"Since he's taken over, nothing has still been done about the school system," Yates, who lives in Congress Heights, said of Fenty. "By them closing these other schools, the [remaining] schools are going to get more packed."
Such frustration was on display at the hearings and protest meeting last week.
Chris Allen, who has two children at John Burroughs Elementary in Northeast Washington, said Thursday night that she joined the protest at the "People's Meeting" at the John A. Wilson Building because she felt "disrespected" that Fenty and Rhee were not including enough parent input in their decisions on the closings. "They can't be listening to us, they're not there," she said.
The racial and class division on the schools echoes similar divides reflected in Fenty's overall approval ratings and the outlook on the future of the city. White and more-affluent residents were generally more optimistic about the city and approving of the mayor than were black and poorer residents.
Whites more frequently mentioned schools as the city's top problem, while blacks called crime a bigger concern. Thirty percent of blacks gave the schools decent marks, more than twice the 14 percent of whites who did so.
At the same time, half of black residents and half of residents in wards 7 and 8, the poorest in the city, approved of Rhee's job performance; 71 percent of whites and 64 percent of those living in more affluent Northwest approved.
Rhee did not include a school from affluent Ward 3 on her closings list, saying that ward has the fewest schools and is not experiencing enrollment drops.
"Someone said to me that we have to close a school in Ward 3 as a symbolic gesture. I thought it was the dumbest thing I'd ever heard," Rhee said.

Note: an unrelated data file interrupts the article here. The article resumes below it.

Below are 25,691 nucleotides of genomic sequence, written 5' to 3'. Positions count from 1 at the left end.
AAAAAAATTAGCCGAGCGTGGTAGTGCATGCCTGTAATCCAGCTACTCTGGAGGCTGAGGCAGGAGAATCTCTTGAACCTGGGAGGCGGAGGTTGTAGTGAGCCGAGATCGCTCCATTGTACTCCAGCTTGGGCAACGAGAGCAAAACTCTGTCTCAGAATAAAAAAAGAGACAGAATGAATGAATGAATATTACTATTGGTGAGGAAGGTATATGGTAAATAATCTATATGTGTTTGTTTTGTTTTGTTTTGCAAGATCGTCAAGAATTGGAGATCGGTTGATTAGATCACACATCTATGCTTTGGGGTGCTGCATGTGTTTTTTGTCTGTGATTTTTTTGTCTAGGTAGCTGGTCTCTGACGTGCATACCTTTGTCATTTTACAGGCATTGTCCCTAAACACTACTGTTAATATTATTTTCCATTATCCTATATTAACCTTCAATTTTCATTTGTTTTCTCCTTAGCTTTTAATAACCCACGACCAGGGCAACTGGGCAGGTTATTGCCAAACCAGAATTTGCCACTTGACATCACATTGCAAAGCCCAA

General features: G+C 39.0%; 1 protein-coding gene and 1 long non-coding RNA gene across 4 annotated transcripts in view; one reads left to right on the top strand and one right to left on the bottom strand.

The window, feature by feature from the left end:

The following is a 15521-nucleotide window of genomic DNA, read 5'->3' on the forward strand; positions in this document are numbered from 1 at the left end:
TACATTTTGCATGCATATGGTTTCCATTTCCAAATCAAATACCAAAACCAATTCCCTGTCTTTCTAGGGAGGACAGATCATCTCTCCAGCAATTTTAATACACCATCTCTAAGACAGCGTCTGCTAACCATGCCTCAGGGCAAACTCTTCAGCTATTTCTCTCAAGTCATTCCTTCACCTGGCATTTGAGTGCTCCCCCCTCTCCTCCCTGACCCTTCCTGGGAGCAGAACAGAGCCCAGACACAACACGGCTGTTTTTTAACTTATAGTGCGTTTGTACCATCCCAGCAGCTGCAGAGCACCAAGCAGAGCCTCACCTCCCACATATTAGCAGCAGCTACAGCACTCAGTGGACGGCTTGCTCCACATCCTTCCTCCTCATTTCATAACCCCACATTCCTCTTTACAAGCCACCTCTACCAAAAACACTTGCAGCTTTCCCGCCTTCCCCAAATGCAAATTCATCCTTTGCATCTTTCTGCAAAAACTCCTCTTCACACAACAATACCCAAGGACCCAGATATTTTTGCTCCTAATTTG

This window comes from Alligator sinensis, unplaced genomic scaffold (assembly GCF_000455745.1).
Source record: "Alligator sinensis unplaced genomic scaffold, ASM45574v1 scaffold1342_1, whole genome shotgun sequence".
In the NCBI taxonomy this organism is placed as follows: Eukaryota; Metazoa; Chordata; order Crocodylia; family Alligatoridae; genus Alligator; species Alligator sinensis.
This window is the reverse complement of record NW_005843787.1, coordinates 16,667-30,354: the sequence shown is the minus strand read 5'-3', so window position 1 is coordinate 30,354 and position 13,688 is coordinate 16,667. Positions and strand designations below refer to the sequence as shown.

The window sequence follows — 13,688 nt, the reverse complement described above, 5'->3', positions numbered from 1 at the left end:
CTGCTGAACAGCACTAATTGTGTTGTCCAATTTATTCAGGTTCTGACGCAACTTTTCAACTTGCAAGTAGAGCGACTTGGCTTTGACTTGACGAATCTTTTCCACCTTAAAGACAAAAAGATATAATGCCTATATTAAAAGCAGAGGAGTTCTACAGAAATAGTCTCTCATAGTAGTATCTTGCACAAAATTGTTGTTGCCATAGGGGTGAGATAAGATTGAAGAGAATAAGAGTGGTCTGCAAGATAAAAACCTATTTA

Asked whether she takes race and social class into consideration, she responded: "You have to be sensitive. It's a valid question people should ask. But I cannot allow it to dictate decisions. It should be what's best for kids first and foremost."
Many residents polled said part of what would be best for District students and schools is addressing parent apathy. Twenty percent of those surveyed called the lack of parental involvement the top problem"Many parents spend more time researching a new car than their school," said Bob Payne, a Capitol Hill computer consultant who plans to send his two young children to public school. "I also realize some of the economic realities where you've got some families with two parents working really hard to scrape by" with little free time.
Rhee said the school system cannot demand more of parents until it offers better services. "I have seen firsthand how parents are treated in our schools," said Rhee, whose two daughters attend Oyster Elementary in Ward 4. "I can't blame them if they do not jump to volunteer."
Crime and violence is what worries Ivana Williams, who lives in Ward 5's North Michigan Park neighborhood and has a 14-year-old son at Wilson High School in Ward 3. Her son's cellphone was stolen during gym class, she said.
Williams said she fears things could worsen with the school consolidation plan, which some activists have cautioned would bring together students from rival neighborhoods.
"I'm hopeful, but I've been hopeful for years," said Williams, who attended D.C. public schools through 11th grade in 1972. "I don't know what they can do to improve the schools and test scores and discipline. To me, it's not putting more kids together in one school."
Staff writers Robert E. Pierre, Nikita Stewart and V. Dion Haynes and polling director Jon Cohen contributed to this report.